The effect of the steroid-binding proteins in the assay system is best observed by measuring "blank" values of pregnancy samples and comparing them with "blank" values of male serum. The "blank" value of the sample is the percent of total radioactivity found in the precipitate in the absence of antiserum. That is, in the assay system described above, the buffered solution of antiserum is replaced by buffer alone.
Pooled male sera blank=9.0%
Pooled pregnancy sera blank=13.7%
This invention arises from the discovery that the effect of the binding protein in the pregnancy samples may be reduced by the addition of progesterone which reacts with the binding protein but has low cross-reaction with the anti-serum.
According to the invention, there is provided, in a method of performing a competitive immunoassay for unconjugated oestriol by
(a) providing a mixture of a standard amount of oestriol-containing sample to be assayed, a standard amount of a labelled version of oestriol, and a standard amount, insufficient to react with all the unconjugated oestriol and labelled oestriol present, of an antibody to oestriol,
(b) incubating the mixture, whereby a part of the free unconjugated oestriol and a part of the labelled oestriol, the proportion depending on the initial concentrations of unconjugated oestriol and labelled oestriol present, become bound to the antibody,
(c) separating the part of the unconjugated and the labelled oestriol bound to the antibody from the part not so bound, and measuring the concentration of the bound labelled oestriol and/or the unbound labelled oestriol,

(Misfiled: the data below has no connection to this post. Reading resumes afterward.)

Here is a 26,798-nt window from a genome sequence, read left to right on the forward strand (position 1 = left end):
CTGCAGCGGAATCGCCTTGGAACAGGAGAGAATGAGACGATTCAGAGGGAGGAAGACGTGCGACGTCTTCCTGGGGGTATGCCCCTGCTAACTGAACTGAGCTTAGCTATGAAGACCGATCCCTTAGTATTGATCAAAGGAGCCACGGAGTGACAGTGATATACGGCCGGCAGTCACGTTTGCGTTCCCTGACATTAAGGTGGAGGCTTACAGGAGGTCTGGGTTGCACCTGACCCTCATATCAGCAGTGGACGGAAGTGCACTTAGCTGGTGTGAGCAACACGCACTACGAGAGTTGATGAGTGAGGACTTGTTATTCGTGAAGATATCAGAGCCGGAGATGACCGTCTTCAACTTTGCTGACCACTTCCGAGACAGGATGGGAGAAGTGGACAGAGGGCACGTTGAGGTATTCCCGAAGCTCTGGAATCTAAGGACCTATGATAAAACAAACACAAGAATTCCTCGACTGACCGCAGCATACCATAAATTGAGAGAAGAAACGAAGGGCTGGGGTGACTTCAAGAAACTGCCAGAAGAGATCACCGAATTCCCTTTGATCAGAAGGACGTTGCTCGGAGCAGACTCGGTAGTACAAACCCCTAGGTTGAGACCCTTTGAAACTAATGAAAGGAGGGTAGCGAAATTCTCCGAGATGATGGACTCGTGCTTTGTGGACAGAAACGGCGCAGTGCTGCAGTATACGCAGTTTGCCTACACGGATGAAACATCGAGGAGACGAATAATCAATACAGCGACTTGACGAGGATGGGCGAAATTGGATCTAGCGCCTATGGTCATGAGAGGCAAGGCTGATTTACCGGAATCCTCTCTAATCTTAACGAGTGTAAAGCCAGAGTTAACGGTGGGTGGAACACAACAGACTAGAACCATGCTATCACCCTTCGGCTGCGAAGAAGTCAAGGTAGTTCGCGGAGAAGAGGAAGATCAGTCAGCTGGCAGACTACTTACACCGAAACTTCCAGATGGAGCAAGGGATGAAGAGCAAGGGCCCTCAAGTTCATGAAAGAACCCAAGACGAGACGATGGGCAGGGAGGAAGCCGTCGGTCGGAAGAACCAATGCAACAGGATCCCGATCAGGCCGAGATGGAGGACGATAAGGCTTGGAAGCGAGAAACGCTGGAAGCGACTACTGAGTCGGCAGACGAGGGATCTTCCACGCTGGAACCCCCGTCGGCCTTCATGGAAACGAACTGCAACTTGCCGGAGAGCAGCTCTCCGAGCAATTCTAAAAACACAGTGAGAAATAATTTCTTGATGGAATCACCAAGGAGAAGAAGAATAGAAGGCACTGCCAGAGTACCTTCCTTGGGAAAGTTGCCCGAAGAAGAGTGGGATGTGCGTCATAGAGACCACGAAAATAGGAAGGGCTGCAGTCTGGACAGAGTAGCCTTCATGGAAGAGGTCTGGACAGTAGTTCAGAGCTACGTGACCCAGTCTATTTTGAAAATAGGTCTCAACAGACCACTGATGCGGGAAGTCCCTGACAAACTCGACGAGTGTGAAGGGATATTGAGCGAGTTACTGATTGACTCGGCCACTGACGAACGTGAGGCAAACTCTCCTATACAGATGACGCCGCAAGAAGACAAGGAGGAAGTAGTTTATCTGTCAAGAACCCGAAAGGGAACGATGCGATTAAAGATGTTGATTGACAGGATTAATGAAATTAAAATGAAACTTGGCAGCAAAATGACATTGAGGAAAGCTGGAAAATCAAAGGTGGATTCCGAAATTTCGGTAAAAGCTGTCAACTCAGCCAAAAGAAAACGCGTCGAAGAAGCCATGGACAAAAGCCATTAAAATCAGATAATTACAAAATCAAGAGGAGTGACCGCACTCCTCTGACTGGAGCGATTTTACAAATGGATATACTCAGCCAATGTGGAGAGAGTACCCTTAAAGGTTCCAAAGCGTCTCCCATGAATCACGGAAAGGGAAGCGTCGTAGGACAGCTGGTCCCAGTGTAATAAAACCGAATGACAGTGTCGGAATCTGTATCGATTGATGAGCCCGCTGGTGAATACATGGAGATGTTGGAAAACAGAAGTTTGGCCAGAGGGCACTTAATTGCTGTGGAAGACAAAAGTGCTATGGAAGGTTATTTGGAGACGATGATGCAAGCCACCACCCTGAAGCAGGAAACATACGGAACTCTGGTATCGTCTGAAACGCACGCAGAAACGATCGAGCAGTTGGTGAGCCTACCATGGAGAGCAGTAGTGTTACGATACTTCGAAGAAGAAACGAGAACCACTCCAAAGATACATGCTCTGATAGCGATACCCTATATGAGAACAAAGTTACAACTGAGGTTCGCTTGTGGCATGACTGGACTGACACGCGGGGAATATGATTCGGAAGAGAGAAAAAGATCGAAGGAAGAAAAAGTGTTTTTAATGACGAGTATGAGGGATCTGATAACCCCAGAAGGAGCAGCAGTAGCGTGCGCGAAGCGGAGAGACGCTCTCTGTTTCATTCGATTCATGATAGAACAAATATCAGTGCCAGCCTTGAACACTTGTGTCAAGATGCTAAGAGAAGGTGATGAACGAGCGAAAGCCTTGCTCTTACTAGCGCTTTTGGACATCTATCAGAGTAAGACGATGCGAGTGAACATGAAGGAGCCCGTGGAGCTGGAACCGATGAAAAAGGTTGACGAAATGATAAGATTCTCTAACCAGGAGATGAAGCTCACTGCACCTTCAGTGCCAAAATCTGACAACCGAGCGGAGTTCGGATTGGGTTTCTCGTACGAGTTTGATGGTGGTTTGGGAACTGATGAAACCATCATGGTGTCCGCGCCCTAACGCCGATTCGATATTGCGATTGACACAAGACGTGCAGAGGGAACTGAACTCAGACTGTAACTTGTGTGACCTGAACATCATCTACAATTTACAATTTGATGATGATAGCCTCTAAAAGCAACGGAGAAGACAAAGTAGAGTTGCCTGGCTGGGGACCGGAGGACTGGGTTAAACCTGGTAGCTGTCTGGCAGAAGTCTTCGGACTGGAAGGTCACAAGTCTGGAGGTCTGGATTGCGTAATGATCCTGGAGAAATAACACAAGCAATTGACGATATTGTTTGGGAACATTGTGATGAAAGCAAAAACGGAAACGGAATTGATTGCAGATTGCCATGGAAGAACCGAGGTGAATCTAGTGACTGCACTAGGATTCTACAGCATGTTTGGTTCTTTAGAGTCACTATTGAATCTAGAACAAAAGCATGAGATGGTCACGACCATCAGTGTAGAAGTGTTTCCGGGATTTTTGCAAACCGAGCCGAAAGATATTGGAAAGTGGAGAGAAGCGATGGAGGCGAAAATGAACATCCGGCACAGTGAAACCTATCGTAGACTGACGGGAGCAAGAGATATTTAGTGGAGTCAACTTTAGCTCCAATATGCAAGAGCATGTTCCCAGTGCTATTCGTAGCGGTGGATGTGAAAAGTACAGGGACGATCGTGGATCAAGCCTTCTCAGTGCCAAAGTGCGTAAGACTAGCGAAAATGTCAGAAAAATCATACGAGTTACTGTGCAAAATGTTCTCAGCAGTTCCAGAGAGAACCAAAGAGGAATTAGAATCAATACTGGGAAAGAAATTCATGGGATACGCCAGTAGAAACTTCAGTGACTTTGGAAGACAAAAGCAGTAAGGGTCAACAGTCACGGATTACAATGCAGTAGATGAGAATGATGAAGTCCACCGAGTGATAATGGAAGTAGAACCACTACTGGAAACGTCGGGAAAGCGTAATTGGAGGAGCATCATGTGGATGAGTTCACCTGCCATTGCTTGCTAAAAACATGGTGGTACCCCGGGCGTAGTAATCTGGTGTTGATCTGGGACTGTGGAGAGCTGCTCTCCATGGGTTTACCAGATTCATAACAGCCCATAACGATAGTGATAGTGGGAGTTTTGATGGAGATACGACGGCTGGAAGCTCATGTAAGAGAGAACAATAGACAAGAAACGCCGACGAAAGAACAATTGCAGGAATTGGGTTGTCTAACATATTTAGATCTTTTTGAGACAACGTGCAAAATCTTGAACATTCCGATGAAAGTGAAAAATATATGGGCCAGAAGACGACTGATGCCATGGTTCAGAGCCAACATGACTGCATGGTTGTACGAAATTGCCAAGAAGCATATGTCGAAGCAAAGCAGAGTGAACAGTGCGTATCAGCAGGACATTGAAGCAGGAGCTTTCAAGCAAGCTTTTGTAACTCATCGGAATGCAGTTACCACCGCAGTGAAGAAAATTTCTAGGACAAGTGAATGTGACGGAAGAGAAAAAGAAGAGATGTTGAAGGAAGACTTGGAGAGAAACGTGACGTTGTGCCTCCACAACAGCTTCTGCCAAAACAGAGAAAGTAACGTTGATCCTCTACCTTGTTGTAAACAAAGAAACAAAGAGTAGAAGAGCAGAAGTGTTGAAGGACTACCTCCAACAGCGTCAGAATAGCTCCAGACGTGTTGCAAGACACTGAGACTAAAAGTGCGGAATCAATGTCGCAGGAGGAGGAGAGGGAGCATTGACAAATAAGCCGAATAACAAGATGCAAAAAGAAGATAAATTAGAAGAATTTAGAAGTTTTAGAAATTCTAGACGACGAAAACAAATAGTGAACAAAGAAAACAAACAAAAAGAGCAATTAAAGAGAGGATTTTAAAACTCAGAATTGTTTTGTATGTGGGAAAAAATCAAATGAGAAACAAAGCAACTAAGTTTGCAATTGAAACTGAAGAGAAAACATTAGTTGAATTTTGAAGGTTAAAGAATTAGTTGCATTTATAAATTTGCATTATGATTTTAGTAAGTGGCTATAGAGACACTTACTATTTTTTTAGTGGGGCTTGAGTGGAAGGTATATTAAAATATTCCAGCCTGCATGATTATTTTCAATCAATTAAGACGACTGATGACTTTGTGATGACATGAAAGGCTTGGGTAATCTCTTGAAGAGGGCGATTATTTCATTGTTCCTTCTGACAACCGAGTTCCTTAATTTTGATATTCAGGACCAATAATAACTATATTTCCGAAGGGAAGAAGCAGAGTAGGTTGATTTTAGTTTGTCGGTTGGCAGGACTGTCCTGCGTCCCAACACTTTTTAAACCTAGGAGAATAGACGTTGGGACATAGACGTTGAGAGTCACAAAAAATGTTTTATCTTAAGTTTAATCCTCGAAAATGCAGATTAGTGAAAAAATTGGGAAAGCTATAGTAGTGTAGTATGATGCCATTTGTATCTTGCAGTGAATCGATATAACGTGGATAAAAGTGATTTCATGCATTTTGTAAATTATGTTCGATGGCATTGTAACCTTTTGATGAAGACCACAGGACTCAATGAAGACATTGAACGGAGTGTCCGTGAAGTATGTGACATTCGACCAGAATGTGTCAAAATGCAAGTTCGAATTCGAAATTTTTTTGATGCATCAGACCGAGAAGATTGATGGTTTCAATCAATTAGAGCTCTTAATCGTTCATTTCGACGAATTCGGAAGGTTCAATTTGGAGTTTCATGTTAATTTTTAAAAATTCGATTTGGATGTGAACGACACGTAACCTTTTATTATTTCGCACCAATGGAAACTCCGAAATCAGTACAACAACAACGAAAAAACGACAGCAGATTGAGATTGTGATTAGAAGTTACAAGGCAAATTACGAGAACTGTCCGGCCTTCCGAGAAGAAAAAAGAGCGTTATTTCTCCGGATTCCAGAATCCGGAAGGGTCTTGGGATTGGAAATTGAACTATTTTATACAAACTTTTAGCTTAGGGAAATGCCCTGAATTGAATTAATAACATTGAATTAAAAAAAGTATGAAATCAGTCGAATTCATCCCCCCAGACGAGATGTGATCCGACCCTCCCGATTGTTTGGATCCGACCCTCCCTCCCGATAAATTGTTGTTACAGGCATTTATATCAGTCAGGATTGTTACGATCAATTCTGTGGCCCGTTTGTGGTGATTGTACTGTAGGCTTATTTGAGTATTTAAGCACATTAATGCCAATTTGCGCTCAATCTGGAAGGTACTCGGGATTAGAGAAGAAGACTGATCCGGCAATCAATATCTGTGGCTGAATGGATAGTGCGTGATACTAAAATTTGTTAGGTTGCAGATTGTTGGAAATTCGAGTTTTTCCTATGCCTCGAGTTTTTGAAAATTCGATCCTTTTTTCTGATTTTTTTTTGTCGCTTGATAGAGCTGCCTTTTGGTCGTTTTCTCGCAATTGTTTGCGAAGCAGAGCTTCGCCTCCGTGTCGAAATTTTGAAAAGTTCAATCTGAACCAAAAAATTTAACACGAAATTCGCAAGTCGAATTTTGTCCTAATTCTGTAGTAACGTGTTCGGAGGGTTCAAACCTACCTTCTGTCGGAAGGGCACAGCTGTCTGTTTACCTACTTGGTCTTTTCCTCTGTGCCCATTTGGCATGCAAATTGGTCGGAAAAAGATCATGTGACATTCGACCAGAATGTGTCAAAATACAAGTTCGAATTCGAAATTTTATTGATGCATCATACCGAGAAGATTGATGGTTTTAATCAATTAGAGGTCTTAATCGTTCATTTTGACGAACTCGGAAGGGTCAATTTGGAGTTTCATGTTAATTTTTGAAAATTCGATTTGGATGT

the improvement which consists in providing in the initial mixture progesterone in an amount large enough to react with the major part of any steriod-binding proteins present in the sample to be assayed but not so large as to react with more than a minor part of the antibody to oestriol, whereby nearly all unconjugated oestriol present in the initial mixture is available for reaction with the oestriol antibody, and nearly all the oestriol antibody present in the initial mixture is available for reaction with unconjugated and labelled oestriol.
The labelled version of oestriol is preferably radioactively labelled, and may advantageously be the (iodine-125) 2-iodo, 4-iodo or 2,4-di-iodo derivative of oestriol described in our German OS No. 2600465.9.
Preferably, the progesterone is present in an amount to reduce the effect of the non-specific steroid-binding proteins by at least 75%, but to reduce the effect of the oestriol antibody by not more than 10%. We have found that a progesterone concentration in the range 1 μg to 20 μg per ml. of unknown serum is generally appropriate. Where the serum is diluted by a factor of about 20, as in the assay described herein, it may be more convenient to calculate the progesterone concentration as from 0.05 μg to 1.0 μg per ml. of the incubated assay solution.
In the following Example, the progesterone was conveniently added to the assay system by being included (in the concentrations indicated) in the buffered solution of 125 I-labelled oestriol.
______________________________________Concentration Male serum Pregnancyadded (μg/ml) blank serum blank Co______________________________________0 9.0 13.8 67.6 0.009 8.8 13.4 67.1 0.09 9.0 11.5 66.90.9 8.8 10.0 66.69.0 8.5 10.3 62.3______________________________________
(Co is the percent total radioactivity found in the precipitate in the radioimmunoassay system in the absence of oestriol.)